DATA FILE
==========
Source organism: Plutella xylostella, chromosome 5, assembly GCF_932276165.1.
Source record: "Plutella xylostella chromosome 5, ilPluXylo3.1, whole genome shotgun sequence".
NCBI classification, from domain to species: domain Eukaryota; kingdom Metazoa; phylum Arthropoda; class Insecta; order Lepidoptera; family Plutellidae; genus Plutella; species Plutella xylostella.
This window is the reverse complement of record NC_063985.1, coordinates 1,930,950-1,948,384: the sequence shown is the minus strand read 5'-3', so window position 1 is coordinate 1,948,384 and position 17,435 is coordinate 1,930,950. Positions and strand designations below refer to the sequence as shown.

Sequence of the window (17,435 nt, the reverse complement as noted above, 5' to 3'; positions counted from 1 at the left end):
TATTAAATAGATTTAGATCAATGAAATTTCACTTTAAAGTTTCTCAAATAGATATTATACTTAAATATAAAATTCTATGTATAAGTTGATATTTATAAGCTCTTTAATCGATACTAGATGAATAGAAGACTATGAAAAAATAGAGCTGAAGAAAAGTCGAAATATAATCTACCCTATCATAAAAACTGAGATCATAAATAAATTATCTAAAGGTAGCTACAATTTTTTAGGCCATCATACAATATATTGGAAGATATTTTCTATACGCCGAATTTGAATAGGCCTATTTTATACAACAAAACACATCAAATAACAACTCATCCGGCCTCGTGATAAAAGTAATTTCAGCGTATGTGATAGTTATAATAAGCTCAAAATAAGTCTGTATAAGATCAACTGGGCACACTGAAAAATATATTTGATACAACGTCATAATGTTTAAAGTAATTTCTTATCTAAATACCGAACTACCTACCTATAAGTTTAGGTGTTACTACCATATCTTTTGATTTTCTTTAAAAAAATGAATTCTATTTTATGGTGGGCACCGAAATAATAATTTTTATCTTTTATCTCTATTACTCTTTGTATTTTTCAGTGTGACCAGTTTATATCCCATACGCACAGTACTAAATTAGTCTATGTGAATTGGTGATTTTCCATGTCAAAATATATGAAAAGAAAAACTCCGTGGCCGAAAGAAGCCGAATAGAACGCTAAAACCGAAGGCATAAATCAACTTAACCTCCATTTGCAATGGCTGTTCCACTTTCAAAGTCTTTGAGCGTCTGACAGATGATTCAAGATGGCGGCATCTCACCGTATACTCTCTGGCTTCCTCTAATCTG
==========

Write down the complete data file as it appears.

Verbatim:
Source organism: Plutella xylostella, chromosome 5, assembly GCF_932276165.1.
Source record: "Plutella xylostella chromosome 5, ilPluXylo3.1, whole genome shotgun sequence".
NCBI classification, from domain to species: domain Eukaryota; kingdom Metazoa; phylum Arthropoda; class Insecta; order Lepidoptera; family Plutellidae; genus Plutella; species Plutella xylostella.
This window is the reverse complement of record NC_063985.1, coordinates 1,930,950-1,948,384: the sequence shown is the minus strand read 5'-3', so window position 1 is coordinate 1,948,384 and position 17,435 is coordinate 1,930,950. Positions and strand designations below refer to the sequence as shown.

Sequence of the window (17,435 nt, the reverse complement as noted above, 5' to 3'; positions counted from 1 at the left end):
TATTAAATAGATTTAGATCAATGAAATTTCACTTTAAAGTTTCTCAAATAGATATTATACTTAAATATAAAATTCTATGTATAAGTTGATATTTATAAGCTCTTTAATCGATACTAGATGAATAGAAGACTATGAAAAAATAGAGCTGAAGAAAAGTCGAAATATAATCTACCCTATCATAAAAACTGAGATCATAAATAAATTATCTAAAGGTAGCTACAATTTTTTAGGCCATCATACAATATATTGGAAGATATTTTCTATACGCCGAATTTGAATAGGCCTATTTTATACAACAAAACACATCAAATAACAACTCATCCGGCCTCGTGATAAAAGTAATTTCAGCGTATGTGATAGTTATAATAAGCTCAAAATAAGTCTGTATAAGATCAACTGGGCACACTGAAAAATATATTTGATACAACGTCATAATGTTTAAAGTAATTTCTTATCTAAATACCGAACTACCTACCTATAAGTTTAGGTGTTACTACCATATCTTTTGATTTTCTTTAAAAAAATGAATTCTATTTTATGGTGGGCACCGAAATAATAATTTTTATCTTTTATCTCTATTACTCTTTGTATTTTTCAGTGTGACCAGTTTATATCCCATACGCACAGTACTAAATTAGTCTATGTGAATTGGTGATTTTCCATGTCAAAATATATGAAAAGAAAAACTCCGTGGCCGAAAGAAGCCGAATAGAACGCTAAAACCGAAGGCATAAATCAACTTAACCTCCATTTGCAATGGCTGTTCCACTTTCAAAGTCTTTGAGCGTCTGACAGATGATTCAAGATGGCGGCATCTCACCGTATACTCTCTGGCTTCCTCTAATCTG